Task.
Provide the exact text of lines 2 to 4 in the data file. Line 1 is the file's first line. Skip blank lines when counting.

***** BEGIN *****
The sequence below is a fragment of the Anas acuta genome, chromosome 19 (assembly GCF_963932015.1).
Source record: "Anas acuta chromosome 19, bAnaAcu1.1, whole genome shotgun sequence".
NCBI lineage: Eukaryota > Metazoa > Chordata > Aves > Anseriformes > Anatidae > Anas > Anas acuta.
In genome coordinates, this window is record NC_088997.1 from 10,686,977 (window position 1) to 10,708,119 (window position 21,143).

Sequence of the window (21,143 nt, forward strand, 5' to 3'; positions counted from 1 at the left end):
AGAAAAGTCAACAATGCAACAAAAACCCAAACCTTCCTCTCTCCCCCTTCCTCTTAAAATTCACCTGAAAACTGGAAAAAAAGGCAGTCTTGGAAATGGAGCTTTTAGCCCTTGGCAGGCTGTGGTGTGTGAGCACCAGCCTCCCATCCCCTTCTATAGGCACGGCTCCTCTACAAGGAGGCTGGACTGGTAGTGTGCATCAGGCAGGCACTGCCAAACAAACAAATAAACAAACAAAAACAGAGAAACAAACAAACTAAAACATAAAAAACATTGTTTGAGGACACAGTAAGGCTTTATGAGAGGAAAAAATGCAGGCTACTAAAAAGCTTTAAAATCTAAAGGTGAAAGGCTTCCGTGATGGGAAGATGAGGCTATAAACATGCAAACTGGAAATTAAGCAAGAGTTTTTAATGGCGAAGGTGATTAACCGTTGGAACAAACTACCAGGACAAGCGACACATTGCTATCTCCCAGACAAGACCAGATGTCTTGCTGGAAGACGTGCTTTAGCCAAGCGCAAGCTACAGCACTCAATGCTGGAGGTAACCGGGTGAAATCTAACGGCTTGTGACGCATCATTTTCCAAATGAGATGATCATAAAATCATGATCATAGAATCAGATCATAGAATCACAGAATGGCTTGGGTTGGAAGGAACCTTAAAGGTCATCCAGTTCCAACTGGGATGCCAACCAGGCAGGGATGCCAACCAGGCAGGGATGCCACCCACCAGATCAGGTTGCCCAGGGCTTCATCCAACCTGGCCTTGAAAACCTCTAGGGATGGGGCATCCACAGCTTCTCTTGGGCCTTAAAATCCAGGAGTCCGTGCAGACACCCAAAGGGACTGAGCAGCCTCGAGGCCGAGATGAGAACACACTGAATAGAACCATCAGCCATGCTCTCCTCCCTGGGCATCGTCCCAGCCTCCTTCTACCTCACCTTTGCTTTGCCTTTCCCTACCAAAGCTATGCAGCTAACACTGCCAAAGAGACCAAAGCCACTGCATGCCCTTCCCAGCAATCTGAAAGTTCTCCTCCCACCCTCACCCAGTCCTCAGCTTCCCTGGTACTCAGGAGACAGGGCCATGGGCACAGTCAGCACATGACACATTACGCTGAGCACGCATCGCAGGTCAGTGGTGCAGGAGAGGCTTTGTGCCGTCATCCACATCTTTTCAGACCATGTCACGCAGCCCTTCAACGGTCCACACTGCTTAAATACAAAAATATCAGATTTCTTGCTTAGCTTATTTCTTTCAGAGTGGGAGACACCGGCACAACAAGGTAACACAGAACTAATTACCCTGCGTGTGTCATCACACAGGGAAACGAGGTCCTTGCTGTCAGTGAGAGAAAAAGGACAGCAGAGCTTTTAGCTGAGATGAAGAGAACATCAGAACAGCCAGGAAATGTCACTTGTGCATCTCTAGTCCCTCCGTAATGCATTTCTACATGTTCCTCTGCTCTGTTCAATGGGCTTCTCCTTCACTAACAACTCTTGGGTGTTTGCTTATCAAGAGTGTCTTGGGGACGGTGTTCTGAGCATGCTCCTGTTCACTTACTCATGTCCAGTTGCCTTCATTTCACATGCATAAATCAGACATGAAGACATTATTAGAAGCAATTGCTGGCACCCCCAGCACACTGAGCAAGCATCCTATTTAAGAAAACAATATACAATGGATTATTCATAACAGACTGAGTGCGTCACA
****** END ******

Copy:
Source record: "Anas acuta chromosome 19, bAnaAcu1.1, whole genome shotgun sequence".
NCBI lineage: Eukaryota > Metazoa > Chordata > Aves > Anseriformes > Anatidae > Anas > Anas acuta.
In genome coordinates, this window is record NC_088997.1 from 10,686,977 (window position 1) to 10,708,119 (window position 21,143).